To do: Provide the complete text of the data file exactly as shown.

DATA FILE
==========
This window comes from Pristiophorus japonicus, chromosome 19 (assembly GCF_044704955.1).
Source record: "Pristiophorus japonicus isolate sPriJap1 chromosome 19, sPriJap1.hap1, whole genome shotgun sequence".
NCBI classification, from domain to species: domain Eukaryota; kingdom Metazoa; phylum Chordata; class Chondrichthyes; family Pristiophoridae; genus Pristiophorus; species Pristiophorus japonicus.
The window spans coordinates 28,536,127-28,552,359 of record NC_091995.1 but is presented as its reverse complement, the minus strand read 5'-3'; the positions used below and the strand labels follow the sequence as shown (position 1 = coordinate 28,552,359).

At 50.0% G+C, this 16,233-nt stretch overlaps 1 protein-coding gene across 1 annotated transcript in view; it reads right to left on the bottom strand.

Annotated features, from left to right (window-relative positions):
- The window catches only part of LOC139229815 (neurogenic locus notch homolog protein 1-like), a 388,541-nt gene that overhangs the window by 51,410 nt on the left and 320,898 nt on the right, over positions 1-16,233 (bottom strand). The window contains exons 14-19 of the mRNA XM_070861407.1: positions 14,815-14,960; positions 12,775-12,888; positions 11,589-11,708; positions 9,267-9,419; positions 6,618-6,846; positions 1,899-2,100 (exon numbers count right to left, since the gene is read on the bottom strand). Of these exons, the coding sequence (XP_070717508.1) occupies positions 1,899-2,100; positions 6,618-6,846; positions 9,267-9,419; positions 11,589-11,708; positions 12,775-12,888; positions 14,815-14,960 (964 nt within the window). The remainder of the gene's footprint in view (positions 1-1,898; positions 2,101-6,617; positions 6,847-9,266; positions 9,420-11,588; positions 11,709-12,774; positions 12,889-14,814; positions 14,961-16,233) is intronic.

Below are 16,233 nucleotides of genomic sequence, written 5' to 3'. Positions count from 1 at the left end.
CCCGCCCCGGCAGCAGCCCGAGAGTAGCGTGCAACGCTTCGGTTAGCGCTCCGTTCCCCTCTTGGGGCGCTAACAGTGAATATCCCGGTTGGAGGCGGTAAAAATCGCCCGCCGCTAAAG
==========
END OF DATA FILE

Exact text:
This window comes from Pristiophorus japonicus, chromosome 19 (assembly GCF_044704955.1).
Source record: "Pristiophorus japonicus isolate sPriJap1 chromosome 19, sPriJap1.hap1, whole genome shotgun sequence".
NCBI classification, from domain to species: domain Eukaryota; kingdom Metazoa; phylum Chordata; class Chondrichthyes; family Pristiophoridae; genus Pristiophorus; species Pristiophorus japonicus.
The window spans coordinates 28,536,127-28,552,359 of record NC_091995.1 but is presented as its reverse complement, the minus strand read 5'-3'; the positions used below and the strand labels follow the sequence as shown (position 1 = coordinate 28,552,359).

At 50.0% G+C, this 16,233-nt stretch overlaps 1 protein-coding gene across 1 annotated transcript in view; it reads right to left on the bottom strand.

Annotated features, from left to right (window-relative positions):
- The window catches only part of LOC139229815 (neurogenic locus notch homolog protein 1-like), a 388,541-nt gene that overhangs the window by 51,410 nt on the left and 320,898 nt on the right, over positions 1-16,233 (bottom strand). The window contains exons 14-19 of the mRNA XM_070861407.1: positions 14,815-14,960; positions 12,775-12,888; positions 11,589-11,708; positions 9,267-9,419; positions 6,618-6,846; positions 1,899-2,100 (exon numbers count right to left, since the gene is read on the bottom strand). Of these exons, the coding sequence (XP_070717508.1) occupies positions 1,899-2,100; positions 6,618-6,846; positions 9,267-9,419; positions 11,589-11,708; positions 12,775-12,888; positions 14,815-14,960 (964 nt within the window). The remainder of the gene's footprint in view (positions 1-1,898; positions 2,101-6,617; positions 6,847-9,266; positions 9,420-11,588; positions 11,709-12,774; positions 12,889-14,814; positions 14,961-16,233) is intronic.

Below are 16,233 nucleotides of genomic sequence, written 5' to 3'. Positions count from 1 at the left end.
CCCGCCCCGGCAGCAGCCCGAGAGTAGCGTGCAACGCTTCGGTTAGCGCTCCGTTCCCCTCTTGGGGCGCTAACAGTGAATATCCCGGTTGGAGGCGGTAAAAATCGCCCGCCGCTAAAG